And for anyone who might be marginalised in society, or who feels part of a particular subculture, festivals can be an opportunity for identity affirmation. ‘In congregating for the duration of a music festival they gain a voice, and validation of their identities that may be withheld by mainstream society,’ writes Dr Chris Stone in his paper The British Pop Music Festival Phenomenon. 

Whatever their reason, people are so keen to come together that illegal raves have sprung up across the country, from Manchester to Leeds to London, with the police appearing to be playing a difficult game of whack-a-mole in their attempts to stomp them out. These raves are happening despite the very real risk of attendees catching and passing on Covid-19 – the isolating lockdown and social distancing measures brought in to protect people from the virus have almost certainly played a part in fuelling the apparent boom in prohibited parties. 

Meanwhile, those who want to stay on the right side of the law and, importantly, safety are calling on technology and ingenuity to keep festivals alive in the chaos year of 2020. Online efforts such as Tomorrowland’s Around the World and Edinburgh Fringe’s online festival are streaming performances to viewers in their own homes; a select number of small-scale socially distanced festivals have cropped up, such as Gisburne Park Pop-Up in Lancashire and Sound City in Liverpool; and the lovingly-named 2,500-capacity Virgin Money Unity Arena, which separates concert-goers with designated viewing platforms, is currently putting on shows in Gosforth Park, Newcastle.

Unfortunately, these legal festival quick fixes won’t be as effective at making you forget about your day job as running riot in a wood to techno over a few days, like you could have done in the Beforetimes. But if they do anything to stop the universe from going the way the ancient Egyptians feared, we'll have to settle for them.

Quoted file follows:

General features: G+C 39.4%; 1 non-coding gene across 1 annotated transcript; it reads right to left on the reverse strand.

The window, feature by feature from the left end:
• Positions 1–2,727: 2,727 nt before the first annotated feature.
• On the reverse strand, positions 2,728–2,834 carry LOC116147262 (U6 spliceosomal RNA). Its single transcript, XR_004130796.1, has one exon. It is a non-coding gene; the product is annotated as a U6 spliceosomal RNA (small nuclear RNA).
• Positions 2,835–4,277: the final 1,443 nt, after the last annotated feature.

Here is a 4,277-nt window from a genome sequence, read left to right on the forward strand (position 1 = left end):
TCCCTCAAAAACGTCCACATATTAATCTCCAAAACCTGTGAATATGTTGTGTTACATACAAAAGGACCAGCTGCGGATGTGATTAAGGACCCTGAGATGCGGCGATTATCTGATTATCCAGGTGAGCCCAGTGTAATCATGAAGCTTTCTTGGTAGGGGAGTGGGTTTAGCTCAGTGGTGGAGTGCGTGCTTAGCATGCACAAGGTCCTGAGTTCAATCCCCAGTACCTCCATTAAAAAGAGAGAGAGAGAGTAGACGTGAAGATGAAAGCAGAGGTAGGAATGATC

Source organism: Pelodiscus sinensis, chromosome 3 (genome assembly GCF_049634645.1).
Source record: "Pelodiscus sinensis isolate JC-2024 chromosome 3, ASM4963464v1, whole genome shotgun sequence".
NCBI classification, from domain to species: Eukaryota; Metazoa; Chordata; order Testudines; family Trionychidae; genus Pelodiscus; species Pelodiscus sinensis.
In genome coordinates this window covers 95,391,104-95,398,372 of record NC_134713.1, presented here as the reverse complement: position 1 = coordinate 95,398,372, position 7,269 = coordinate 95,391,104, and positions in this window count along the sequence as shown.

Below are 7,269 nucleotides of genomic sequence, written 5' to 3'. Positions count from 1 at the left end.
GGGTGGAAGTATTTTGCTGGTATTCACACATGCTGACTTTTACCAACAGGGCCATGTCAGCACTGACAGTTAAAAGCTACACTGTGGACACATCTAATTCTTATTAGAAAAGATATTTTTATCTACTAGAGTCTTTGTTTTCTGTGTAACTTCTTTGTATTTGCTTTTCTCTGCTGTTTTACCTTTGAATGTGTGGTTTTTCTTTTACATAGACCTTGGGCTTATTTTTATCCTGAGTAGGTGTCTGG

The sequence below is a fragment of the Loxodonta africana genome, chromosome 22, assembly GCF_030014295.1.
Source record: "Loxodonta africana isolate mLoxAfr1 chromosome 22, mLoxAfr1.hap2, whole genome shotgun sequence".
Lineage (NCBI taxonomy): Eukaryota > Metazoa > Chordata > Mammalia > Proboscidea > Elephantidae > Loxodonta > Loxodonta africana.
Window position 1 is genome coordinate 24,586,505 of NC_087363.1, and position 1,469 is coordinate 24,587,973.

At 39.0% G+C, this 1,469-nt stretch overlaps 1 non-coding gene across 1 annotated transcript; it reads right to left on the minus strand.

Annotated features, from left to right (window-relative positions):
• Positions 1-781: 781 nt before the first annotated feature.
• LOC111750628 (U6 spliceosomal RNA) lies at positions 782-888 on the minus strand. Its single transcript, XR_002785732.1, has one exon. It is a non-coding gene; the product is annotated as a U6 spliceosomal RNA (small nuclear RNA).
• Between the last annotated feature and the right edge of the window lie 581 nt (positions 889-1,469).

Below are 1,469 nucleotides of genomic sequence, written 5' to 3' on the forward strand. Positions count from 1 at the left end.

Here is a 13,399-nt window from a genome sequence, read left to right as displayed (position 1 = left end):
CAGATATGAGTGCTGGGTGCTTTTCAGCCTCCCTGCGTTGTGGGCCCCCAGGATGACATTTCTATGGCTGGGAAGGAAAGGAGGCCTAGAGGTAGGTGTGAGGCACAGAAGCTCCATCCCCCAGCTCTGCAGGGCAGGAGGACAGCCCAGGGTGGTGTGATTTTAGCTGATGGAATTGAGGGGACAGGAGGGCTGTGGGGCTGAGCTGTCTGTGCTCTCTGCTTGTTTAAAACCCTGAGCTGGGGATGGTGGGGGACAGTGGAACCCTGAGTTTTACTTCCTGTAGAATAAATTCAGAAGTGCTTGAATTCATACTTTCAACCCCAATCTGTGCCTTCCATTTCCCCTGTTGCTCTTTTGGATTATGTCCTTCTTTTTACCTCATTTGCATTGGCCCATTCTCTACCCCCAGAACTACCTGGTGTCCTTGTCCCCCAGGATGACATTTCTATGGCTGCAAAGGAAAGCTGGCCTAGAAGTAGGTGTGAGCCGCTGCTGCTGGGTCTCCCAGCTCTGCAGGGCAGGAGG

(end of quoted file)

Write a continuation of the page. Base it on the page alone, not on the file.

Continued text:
For now. 

frankie-cordoba-VHNeqBMhj44-unsplash

August 11,2020

by Stephanie Soh

The year with no festivals

I was 16 years old when I went to my first music festival – and I knew it was something special.

It wasn’t the heavy corporate sponsorship, the overpriced burgers or the one brand of bad beer that did it. Although, as a teen simply grateful to be able to get on it, I can’t say those things bothered me much.  

What got me was – well, the part where I was able to get on it. But also the sense of freedom that came with getting on it alongside tens of thousands of others in a time and a place that felt removed from the everyday.  

To quote the intro to a Primal Scream classic, that weekend spent drinking watery lager and jumping up and down in a field in Essex made me feel free! Free to do what I wanted to do! And to get loaded! 

After this followed more end-of-exams blowouts, camping weekenders that were as figuratively messy as they were literally, foreign festivals that came with the comforts of hotel beds and continental weather, and city-wide ones that flooded neighbourhoods with performances and parties.  

As I finished studying, started working and my stack of commitments accumulated in tandem with the years, the divide between ‘real life’ and ‘festival life’ grew bigger. 

Single day festivals offered a bit of respite – a few hours in a park, where you could get something out of your system before catching the tube home. But the festivals that spanned several days were more potent, allowing the pursuit of pleasure to become something of a daily ritual. 

Although the reality of financing modern-day festivals meant it was almost impossible to avoid the overt commercialism of VIP areas or stages named after cars, it was possible to feel like you had cast off at least some of the chains of the daily grind.